"There is something that could be done on the sanitation side of things," Metz said. "There is a sustainable solution that has worked in other communities."
Now the researchers believe the experience with the Ch'orti' women and the adjustments they made using Photovoice are applicable to helping other indigenous populations, particularly those suffering from a high degree of social exclusion, poverty, illiteracy and heightened sensitivity to being disrespected.
"Part of the reason why gauging women’s perspectives on health is important is that they are on the front lines of processing food, feeding families, and washing children and kitchen utensils," Metz said. "That's why we went to them. They also water the garden around the house. They do everything on the front lines with water, so they know the issues and the potential problems. Yet when most people go to these communities, it's the men they talk to, and women aren't quietly observed in the background. We needed to get to the front lines somehow, and Photovoice did that."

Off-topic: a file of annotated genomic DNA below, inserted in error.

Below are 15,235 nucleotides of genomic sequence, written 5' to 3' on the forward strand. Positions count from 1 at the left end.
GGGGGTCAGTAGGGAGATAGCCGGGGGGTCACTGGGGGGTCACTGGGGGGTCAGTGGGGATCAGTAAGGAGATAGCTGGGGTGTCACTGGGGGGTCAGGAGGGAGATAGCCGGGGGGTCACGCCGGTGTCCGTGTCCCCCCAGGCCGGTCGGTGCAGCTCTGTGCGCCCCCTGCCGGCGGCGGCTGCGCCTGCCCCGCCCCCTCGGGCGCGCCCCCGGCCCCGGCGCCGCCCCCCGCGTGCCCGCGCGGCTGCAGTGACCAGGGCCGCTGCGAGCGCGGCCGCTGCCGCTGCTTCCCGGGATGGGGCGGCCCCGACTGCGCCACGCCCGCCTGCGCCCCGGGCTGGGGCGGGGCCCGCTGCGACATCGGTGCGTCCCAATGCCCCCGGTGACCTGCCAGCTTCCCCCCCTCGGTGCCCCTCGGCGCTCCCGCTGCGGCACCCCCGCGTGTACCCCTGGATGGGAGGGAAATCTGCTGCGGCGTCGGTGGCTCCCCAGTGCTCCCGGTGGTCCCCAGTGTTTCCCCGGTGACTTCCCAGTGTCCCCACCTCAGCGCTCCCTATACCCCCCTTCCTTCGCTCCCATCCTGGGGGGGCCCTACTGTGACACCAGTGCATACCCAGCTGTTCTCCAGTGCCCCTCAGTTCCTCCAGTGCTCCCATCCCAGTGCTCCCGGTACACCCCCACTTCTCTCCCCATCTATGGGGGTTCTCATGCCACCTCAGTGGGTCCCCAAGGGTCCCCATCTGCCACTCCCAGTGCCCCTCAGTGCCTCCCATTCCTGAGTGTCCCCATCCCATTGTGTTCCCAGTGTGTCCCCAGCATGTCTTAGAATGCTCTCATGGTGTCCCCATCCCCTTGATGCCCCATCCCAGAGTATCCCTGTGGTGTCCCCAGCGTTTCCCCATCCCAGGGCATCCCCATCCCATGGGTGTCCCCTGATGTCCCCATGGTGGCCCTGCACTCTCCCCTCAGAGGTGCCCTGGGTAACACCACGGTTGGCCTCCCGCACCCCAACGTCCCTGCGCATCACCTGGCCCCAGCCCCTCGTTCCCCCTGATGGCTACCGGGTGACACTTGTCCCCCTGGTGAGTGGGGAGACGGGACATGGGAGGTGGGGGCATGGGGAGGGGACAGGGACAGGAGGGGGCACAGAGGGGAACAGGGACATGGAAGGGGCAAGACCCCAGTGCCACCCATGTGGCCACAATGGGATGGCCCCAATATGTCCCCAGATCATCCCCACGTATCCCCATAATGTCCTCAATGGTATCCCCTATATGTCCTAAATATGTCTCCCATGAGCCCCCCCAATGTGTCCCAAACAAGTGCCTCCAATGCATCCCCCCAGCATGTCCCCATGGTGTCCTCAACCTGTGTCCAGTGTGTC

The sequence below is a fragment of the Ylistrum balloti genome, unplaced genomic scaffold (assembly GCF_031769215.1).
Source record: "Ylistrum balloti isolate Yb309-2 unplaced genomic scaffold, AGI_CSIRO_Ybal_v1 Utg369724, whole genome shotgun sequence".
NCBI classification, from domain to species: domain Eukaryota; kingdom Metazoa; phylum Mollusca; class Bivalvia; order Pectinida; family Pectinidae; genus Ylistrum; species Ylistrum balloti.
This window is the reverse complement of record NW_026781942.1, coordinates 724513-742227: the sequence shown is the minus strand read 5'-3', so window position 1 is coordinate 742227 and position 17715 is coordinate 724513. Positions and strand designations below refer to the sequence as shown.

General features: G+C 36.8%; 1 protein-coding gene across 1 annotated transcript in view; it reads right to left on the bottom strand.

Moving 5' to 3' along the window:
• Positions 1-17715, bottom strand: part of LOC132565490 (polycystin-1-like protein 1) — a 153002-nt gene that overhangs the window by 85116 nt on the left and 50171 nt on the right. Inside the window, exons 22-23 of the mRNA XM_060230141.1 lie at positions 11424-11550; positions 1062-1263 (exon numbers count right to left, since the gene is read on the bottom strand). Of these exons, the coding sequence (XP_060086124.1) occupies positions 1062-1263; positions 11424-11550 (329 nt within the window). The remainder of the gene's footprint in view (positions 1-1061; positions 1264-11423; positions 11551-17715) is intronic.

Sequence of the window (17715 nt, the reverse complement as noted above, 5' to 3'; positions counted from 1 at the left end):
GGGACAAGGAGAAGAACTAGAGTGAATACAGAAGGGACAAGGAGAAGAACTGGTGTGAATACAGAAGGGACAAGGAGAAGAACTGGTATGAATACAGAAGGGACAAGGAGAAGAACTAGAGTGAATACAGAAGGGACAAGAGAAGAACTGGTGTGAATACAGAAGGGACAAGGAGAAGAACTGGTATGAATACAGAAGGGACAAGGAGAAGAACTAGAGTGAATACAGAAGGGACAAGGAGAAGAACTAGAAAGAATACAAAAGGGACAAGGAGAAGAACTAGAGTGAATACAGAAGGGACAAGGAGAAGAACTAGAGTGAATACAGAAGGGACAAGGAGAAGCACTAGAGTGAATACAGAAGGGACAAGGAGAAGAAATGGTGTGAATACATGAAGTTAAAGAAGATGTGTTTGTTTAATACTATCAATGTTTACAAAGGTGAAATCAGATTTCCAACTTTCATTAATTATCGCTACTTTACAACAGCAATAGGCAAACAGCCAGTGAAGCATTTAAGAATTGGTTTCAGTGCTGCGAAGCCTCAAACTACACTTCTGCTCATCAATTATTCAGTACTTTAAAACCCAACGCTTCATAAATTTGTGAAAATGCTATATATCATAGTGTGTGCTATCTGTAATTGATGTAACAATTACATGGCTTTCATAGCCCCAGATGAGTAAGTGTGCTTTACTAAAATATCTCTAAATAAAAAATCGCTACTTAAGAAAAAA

Top photo: Brent Metz, associate professor of anthropology, trains Ch’orti’ women in Guatemala to use digital cameras to document health and environmental problems in their hamlets. Metz led KU researchers and students in 2012-13 on a Photovoice project that seeks to help marginalized indigenous communities.
Top right photo: Brent Metz, associate professor of anthropology, far right, and KU researchers Jodi Gentry and Aida Ramos train Ch’orti’ women in Guatemala to use digital cameras to document health and environmental problems in their hamlets. KU researchers and students in 2012-13 participated in a Photovoice project that resulted in Engineers Without Borders working on a water purifications solution for the community.
Bottom right photo: A Ch’orti’ women in eastern Guatemala shows pictures to men in the hamlet that women took to document health and environmental problems there. KU researchers and students in 2012-13 led a Photovoice project that seeks to help marginalized indigenous communities.
Photos courtesy of Brent Metz.